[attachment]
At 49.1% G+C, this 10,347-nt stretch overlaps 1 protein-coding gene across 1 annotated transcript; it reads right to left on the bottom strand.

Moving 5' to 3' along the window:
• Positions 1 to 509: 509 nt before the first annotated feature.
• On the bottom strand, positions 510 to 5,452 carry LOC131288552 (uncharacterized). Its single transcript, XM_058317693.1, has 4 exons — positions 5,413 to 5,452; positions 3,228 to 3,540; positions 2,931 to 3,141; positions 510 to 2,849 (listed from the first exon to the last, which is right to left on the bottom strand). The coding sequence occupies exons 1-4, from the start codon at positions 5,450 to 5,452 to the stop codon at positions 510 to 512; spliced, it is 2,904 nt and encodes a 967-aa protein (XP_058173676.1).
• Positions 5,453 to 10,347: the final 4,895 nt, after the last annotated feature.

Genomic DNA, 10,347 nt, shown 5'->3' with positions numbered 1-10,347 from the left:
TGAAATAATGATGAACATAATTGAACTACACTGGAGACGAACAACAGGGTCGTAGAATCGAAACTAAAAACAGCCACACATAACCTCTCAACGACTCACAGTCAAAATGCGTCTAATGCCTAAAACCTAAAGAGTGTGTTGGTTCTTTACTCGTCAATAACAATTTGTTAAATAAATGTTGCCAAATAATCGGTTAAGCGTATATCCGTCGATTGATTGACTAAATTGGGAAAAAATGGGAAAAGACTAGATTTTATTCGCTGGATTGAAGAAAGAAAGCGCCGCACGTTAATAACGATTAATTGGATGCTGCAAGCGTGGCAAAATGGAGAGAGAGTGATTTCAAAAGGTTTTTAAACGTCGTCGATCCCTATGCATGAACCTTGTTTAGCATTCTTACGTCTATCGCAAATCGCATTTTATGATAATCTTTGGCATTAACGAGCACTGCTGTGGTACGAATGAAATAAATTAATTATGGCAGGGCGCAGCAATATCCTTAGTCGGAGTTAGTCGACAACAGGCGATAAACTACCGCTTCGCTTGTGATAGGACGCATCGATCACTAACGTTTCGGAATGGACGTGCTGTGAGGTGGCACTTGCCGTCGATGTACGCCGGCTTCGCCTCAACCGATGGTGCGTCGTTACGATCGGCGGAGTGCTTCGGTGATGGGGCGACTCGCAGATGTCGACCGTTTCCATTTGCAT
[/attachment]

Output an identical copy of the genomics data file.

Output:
At 49.1% G+C, this 10,347-nt stretch overlaps 1 protein-coding gene across 1 annotated transcript; it reads right to left on the bottom strand.

Moving 5' to 3' along the window:
• Positions 1 to 509: 509 nt before the first annotated feature.
• On the bottom strand, positions 510 to 5,452 carry LOC131288552 (uncharacterized). Its single transcript, XM_058317693.1, has 4 exons — positions 5,413 to 5,452; positions 3,228 to 3,540; positions 2,931 to 3,141; positions 510 to 2,849 (listed from the first exon to the last, which is right to left on the bottom strand). The coding sequence occupies exons 1-4, from the start codon at positions 5,450 to 5,452 to the stop codon at positions 510 to 512; spliced, it is 2,904 nt and encodes a 967-aa protein (XP_058173676.1).
• Positions 5,453 to 10,347: the final 4,895 nt, after the last annotated feature.

Genomic DNA, 10,347 nt, shown 5'->3' with positions numbered 1-10,347 from the left:
TGAAATAATGATGAACATAATTGAACTACACTGGAGACGAACAACAGGGTCGTAGAATCGAAACTAAAAACAGCCACACATAACCTCTCAACGACTCACAGTCAAAATGCGTCTAATGCCTAAAACCTAAAGAGTGTGTTGGTTCTTTACTCGTCAATAACAATTTGTTAAATAAATGTTGCCAAATAATCGGTTAAGCGTATATCCGTCGATTGATTGACTAAATTGGGAAAAAATGGGAAAAGACTAGATTTTATTCGCTGGATTGAAGAAAGAAAGCGCCGCACGTTAATAACGATTAATTGGATGCTGCAAGCGTGGCAAAATGGAGAGAGAGTGATTTCAAAAGGTTTTTAAACGTCGTCGATCCCTATGCATGAACCTTGTTTAGCATTCTTACGTCTATCGCAAATCGCATTTTATGATAATCTTTGGCATTAACGAGCACTGCTGTGGTACGAATGAAATAAATTAATTATGGCAGGGCGCAGCAATATCCTTAGTCGGAGTTAGTCGACAACAGGCGATAAACTACCGCTTCGCTTGTGATAGGACGCATCGATCACTAACGTTTCGGAATGGACGTGCTGTGAGGTGGCACTTGCCGTCGATGTACGCCGGCTTCGCCTCAACCGATGGTGCGTCGTTACGATCGGCGGAGTGCTTCGGTGATGGGGCGACTCGCAGATGTCGACCGTTTCCATTTGCAT